In 2001, du Fresne moved to California to work for winemaker Josh Jensen, founder of Calera near Hollister. He's considered a leader in California Pinot Noir, and du Fresne praised Jensen for his experience, knowledge, and down-to-earth attitude. While there, du Fresne worked with another young talent, Terry Coulton, now winemaker at Adelaida in Paso Robles.
In 2006, du Fresne relocated to Paso to work for Coulton, but moved nearby to help the owners of Thunderbolt Junction revive Paso's historic HMR estate. That's when Seizer called to offer him the winemaker position at DA. Recalling the moment, du Fresne said: "When Terry called, I realized this opportunity wasn't going to come up often. It was a bit of dream come true."
DA's previous winemaker, Mike Sinor, was first onboard. He left to focus on his label, Sinor-LaVallee in Edna Valley, and the new value-brand Ancient Peaks at Santa Margarita Ranch. As wine connoisseurs know, Sinor's 2004 DA estate and Califa Pinot Noirs rated 93 and 96 points, respectively, from Wine Spectator's critics. The day those ratings were published, www.domainealfred.com registered 754 hits from wine collectors nationwide. Recently, the 2004 Syrah Califa was named best red wine by Decanter magazine. DA's new winemaker has huge shoes to fill. But after getting to know du Fresne and hearing about his plans for DA's Rhone wine program, he's proved he's got moxie.
"We're going to give John Alban a run for his money," du Fresne said, grinning confidently.
Indeed, their estate is adjacent to Alban Vineyard. So is the new vineyard, recently planted by California Rhone wine pioneer Bob Lindquist of Qupe. Du Fresne noted that wine critic Robert M. Parker Jr. once asked why there weren't more Rhone plantings in Edna Valley (considering Alban's genius in planting Rhone varieties there). Du Fresne envisions great potential for Syrah and Grenache from DA's estate vineyards.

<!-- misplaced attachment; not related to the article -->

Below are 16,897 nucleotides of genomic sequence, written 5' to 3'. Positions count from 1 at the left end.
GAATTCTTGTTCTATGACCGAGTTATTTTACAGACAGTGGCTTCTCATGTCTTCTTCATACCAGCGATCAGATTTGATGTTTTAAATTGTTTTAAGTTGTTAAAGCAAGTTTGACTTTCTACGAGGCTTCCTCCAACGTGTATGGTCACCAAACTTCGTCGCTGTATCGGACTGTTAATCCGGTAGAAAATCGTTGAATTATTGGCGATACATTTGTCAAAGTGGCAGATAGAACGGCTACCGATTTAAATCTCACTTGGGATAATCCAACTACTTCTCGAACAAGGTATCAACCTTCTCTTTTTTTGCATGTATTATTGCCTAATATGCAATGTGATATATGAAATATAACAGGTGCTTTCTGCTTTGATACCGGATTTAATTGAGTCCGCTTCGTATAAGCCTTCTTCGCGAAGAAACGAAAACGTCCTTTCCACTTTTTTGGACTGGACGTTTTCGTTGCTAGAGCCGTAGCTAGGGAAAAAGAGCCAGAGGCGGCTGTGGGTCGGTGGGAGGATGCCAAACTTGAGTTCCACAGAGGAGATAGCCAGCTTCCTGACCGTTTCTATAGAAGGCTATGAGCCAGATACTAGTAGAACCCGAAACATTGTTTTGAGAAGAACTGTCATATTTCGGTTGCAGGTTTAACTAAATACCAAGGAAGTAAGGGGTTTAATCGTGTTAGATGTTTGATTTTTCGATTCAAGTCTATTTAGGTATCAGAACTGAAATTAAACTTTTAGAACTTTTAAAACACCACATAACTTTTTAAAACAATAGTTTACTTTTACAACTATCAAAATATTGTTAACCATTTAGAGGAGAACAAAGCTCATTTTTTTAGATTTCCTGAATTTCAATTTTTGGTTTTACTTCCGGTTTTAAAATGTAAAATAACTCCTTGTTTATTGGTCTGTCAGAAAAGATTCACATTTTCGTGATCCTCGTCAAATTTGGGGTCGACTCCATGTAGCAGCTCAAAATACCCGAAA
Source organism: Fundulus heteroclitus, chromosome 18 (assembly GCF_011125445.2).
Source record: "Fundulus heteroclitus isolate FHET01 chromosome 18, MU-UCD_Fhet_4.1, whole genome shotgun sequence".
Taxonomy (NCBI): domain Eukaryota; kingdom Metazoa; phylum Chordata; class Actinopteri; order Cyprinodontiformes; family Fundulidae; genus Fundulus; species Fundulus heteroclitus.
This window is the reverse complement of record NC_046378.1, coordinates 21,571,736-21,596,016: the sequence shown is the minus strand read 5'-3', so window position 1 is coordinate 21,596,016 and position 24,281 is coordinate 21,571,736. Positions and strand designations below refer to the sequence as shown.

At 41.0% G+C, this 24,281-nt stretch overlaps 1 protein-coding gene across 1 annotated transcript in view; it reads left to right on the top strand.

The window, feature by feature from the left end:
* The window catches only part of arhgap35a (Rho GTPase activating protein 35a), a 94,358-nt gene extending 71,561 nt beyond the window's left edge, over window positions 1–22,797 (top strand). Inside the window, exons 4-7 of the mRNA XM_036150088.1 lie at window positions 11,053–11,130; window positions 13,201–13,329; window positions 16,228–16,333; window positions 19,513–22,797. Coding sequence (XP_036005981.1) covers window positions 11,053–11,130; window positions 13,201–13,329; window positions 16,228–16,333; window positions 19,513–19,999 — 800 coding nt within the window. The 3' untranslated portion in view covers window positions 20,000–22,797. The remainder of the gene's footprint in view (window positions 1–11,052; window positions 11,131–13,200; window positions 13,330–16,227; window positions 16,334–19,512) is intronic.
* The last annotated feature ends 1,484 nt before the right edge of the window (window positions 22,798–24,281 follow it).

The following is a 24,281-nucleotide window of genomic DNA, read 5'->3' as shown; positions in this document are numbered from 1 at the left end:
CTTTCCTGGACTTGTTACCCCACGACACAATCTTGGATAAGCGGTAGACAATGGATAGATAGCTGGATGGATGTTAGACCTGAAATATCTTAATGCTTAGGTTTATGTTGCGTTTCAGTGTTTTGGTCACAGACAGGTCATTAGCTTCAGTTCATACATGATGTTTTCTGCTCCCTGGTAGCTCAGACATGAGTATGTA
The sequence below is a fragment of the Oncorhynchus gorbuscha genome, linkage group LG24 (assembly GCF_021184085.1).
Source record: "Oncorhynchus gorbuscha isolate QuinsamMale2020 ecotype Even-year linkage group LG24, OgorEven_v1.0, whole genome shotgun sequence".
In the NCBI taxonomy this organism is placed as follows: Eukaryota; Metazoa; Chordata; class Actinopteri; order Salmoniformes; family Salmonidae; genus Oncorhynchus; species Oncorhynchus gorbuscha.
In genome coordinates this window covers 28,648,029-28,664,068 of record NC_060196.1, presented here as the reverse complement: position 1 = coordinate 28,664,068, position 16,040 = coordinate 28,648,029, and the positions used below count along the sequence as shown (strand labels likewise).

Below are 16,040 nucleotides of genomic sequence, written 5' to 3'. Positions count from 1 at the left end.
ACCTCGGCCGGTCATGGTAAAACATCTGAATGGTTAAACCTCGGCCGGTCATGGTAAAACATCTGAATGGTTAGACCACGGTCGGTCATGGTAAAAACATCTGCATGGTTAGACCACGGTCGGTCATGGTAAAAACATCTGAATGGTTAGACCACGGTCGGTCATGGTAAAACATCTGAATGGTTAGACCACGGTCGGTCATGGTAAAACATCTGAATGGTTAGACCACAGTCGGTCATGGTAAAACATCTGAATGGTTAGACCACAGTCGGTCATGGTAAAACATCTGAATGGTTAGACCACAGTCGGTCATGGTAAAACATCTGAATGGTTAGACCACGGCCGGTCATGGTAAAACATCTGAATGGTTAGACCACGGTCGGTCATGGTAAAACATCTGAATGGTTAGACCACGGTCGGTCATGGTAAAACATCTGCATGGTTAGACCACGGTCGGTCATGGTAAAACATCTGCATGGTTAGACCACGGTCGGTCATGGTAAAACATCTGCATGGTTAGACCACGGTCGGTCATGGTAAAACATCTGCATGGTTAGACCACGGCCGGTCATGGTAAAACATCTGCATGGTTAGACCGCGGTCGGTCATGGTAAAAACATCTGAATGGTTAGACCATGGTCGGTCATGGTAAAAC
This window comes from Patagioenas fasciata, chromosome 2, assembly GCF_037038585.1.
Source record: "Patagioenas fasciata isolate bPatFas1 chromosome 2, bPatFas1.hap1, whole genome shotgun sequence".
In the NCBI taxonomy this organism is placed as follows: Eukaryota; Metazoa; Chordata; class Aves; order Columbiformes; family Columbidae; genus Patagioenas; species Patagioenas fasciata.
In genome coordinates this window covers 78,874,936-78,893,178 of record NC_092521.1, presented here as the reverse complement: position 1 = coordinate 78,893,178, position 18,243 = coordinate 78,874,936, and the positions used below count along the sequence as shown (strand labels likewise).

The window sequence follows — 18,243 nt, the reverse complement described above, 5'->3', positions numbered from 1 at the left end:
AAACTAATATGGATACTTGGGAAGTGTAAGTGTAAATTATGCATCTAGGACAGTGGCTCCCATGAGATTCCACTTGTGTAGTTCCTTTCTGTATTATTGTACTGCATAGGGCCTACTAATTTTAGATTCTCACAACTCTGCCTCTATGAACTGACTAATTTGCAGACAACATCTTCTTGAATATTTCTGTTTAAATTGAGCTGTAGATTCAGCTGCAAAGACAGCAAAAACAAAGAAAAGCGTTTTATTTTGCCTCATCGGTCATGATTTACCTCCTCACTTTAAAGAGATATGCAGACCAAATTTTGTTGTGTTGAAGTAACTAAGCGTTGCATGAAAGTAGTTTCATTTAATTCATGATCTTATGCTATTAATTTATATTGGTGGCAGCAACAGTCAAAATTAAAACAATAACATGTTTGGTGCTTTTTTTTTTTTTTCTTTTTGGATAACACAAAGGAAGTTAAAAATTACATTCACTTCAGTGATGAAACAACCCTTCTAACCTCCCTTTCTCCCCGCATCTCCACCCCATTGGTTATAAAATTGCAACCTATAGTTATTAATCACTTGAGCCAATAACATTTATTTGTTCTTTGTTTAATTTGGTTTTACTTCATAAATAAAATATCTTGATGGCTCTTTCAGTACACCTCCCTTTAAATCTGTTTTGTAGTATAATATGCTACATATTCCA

Speizer noted that his only two winemakers have much in common: "Fin and Mike share a lot of, shall we say, idiosyncrasies," Speizer chuckled. "They remind me of each other."
When asked, how so, Speizer explained: "Both of them pay a lot of attention to detail, they're willing to get their hands dirty, and no hill is too big to go climb."
Speizer, who spares no expense with DA, considered 36 winemakers before deciding on du Fresne.
"Among them, I interviewed 22 Napa Valley winemakers who wanted to learn to make Pinot Noir," Speizer said. "I was reluctant to pick someone without Pinot Noir experience."
Du Fresne believed he was chosen for three reasons: "My viticultural experience and passion for vineyards was first second was my Pinot Noir experience and third, my cool-climate experience."
He has no plans to change what's clearly right for this ultra premium estate. While admitting seeing room for improvement, he doesn't feel he needs to alter DA's signature style.
"Sticking with the house style is no problem. This is the ninth winery I've worked for. You learn there's no right way to make wine, but there are definitely some wrong ways," du Fresne said. "I've learned not to be pigeon-holed, and my experiences have given me the knowledge and ability to make many styles of wines."
Contact New Times' Cuisine columnist at firstname.lastname@example.org.